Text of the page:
Blake Pellarin is on the campaign trail to become governor of the state of Missouri. While making a stop in St. Louis, a chance encounter brings his past back to haunt him. Will the truth ... See full summary »
A documentary feature examining why over 3000 independent record stores have closed across the U.S. in the past decade. Many sources all pose threats on the very well being of our favorite ... See full summary »
"don't need you" is a documentary film that tells the story of the origins of Riot Grrrl in the American independent music scene of the 1990s, and how this feminist movement evolved into a ... See full summary »
A failed novelist's inability to pay the bills strains relations with his wife and leads him to work at an escort service where he becomes entwined with a wealthy woman whose husband is a successful writer.
John came to Hollywood to get that one big break in life. Years have passed since and all he has to show for are a menial job, unpaid bills and airhead friends and he's getting sick of it all. Is there a way out of this downward spiral?
Through the glitter and the grunge, from The Monkees to Coldplay, Rodney Bingenheimer--a.k.a. Rodney on the ROQ--has reigned over the Los Angeles music scene for over two decades. A constantly evolving fixture as rock fan, journalist, promoter, club owner and radio DJ on KROQ, Bingenheimer has helped advance every adventurous rock mutation--California pop, glam, punk, goth, new wave, alternative--since he first hit the Sunset Strip during its psychedelic 1960s heyday. Written by
Sujit R. Varma
After making its world premiere as the Centerpiece Film of the 2003 IFP/Los Angeles Film Festival the movie sold to First Look Media and Lakeshore Entertainment for $1.3 million, making it the second highest selling documentary of all time, next to Michael Moore's Bowling for Columbine (2002). See more »
We would spend hours getting ready but we would spend hours clipping our hair, hoping that we would look like mental patients.
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After the credits, we see the conclusion of the concert by the band X that starts the movie. Then we see Rodney talking with one of X's members, who tells him that he always finds Rodney's radio show, no matter when it airs. See more »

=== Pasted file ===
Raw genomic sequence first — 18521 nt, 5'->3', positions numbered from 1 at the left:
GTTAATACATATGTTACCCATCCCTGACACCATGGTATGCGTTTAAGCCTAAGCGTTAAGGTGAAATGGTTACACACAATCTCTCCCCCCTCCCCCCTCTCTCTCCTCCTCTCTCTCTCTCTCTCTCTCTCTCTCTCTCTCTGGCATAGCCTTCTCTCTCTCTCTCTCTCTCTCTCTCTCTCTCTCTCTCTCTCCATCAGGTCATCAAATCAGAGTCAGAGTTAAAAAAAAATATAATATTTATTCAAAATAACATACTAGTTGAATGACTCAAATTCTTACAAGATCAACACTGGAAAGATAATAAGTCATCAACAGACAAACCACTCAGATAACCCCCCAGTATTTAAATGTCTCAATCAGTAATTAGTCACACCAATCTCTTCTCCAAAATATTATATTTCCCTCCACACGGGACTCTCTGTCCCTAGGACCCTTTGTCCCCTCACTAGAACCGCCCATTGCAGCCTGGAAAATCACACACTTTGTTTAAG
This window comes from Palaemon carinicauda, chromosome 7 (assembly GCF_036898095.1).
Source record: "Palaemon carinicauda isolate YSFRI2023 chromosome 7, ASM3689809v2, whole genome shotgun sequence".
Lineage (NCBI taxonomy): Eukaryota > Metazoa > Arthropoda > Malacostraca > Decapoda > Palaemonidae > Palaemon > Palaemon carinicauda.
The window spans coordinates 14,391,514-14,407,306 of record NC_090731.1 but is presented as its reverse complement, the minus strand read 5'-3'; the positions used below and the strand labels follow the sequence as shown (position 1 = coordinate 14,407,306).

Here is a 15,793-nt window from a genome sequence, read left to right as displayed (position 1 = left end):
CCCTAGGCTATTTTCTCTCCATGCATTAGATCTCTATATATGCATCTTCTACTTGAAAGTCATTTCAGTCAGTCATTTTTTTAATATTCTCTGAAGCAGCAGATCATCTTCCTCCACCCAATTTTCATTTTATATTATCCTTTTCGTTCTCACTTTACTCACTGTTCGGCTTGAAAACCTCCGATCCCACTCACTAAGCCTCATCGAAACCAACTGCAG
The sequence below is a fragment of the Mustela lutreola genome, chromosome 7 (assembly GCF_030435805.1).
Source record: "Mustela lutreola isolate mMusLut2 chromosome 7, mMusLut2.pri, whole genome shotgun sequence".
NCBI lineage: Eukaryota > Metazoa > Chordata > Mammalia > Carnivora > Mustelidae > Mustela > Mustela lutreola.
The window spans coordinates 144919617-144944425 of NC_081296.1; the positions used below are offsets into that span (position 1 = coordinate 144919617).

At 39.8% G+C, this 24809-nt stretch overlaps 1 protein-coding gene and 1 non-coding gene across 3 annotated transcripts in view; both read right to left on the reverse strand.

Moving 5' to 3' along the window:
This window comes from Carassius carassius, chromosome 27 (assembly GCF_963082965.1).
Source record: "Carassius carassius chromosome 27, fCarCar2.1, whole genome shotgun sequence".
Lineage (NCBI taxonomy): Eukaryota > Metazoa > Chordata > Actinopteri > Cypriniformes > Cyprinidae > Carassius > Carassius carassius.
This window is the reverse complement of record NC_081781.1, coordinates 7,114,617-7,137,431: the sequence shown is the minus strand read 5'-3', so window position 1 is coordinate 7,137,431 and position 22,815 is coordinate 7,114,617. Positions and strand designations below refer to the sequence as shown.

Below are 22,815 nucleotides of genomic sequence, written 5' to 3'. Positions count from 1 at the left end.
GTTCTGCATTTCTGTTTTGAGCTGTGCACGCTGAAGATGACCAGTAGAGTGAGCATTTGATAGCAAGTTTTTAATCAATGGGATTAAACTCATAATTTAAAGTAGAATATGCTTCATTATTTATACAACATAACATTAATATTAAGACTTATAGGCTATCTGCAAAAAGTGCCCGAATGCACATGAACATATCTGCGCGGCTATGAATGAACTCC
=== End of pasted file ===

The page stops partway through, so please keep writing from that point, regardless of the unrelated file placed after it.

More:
According to this film, the 'Mayor of the Sunset Strip' is Rodney Bingenheimer. Rodney who? Well, watch this fascinating documentary, directed by George Hickenlopper (HEARTS OF DARKNESS : A FILMMAKER'S APOCALYPSE), and find out! Bingenheimer is seemingly the kind of selfless guy who appears to have initially been a kind of male groupie in the 60s and who subsequently unconditionally promoted U.S. and U.K. rock and pop acts through his L.A. based 'Rodney on the Roq' radio show and is acclaimed in almost reverential tones by those who owe their Stateside break to the airplay which apparently broke them through to the U.S. mainstream. As these artists include the likes of Brian Wilson, The Ramones, The Sex Pistols, Oasis and Coldplay (not sure I can forgive Rodney those last two), and given that the soundtrack includes these bands and many more individuals and groups (e.g. including a certain Mr. Bowie) which would have set virtually any other movie back several million greenbacks had they not offered their tracks for the minimum cost required to sort the legal paperwork, one can see how revered this apparently somewhat impoverished starmaker is (although his collection of pop memorabilia could set him up for several lifetimes should he choose to part with it). A Zelig-like figure whom the film's archival footage (filmed and photographic) shows to have been present at virtually all the epochal rock moments of the last 40 years, as well as one whose life has perhaps not turned out to be as successful as one might expect (the man still appears to dine at Denny's, for crying out loud!) and who seems to have been let down by those who might have reciprocated more kindly for the leg-up he appears to have given them, is well-served by this compassionate, occasionally hilarious (the Cherie Currie story about sinister svengali producer/performer Kim Fowley and his punchy riposte is a hoot) and ultimately rather sad and cautionary tale of the darker side of the American Dream. A man who, as my friend pointed out afterwards, appears to have inspired The Ramones' choice of tonsorial grooming and who still appears to be occasionally mistaken for The Monkees' Davy Jones (he originally auditioned for Jones' role and was sometimes deployed as his double which, if nothing else, seems to have added a few notches to his bedpost) and whose sad-faced countenance speaks more vividly of a lifetime of let-downs than any rancid verbal outpourings (he actually seems too polite to engage in on-screen badmouthing of even those who might deserve a well-aimed verbal broadside), this features an engaging mixture of talking head and rare archival footage and entertains as it delivers an impressionistic vulture's eye view of the West Coast zeitgeist, leaving one in no doubt that the film's title appropriately rests on this unlikely, slightly-built and spindly-legged character. An enlightening documentary, and highly recommended fare with no 'dead air'.
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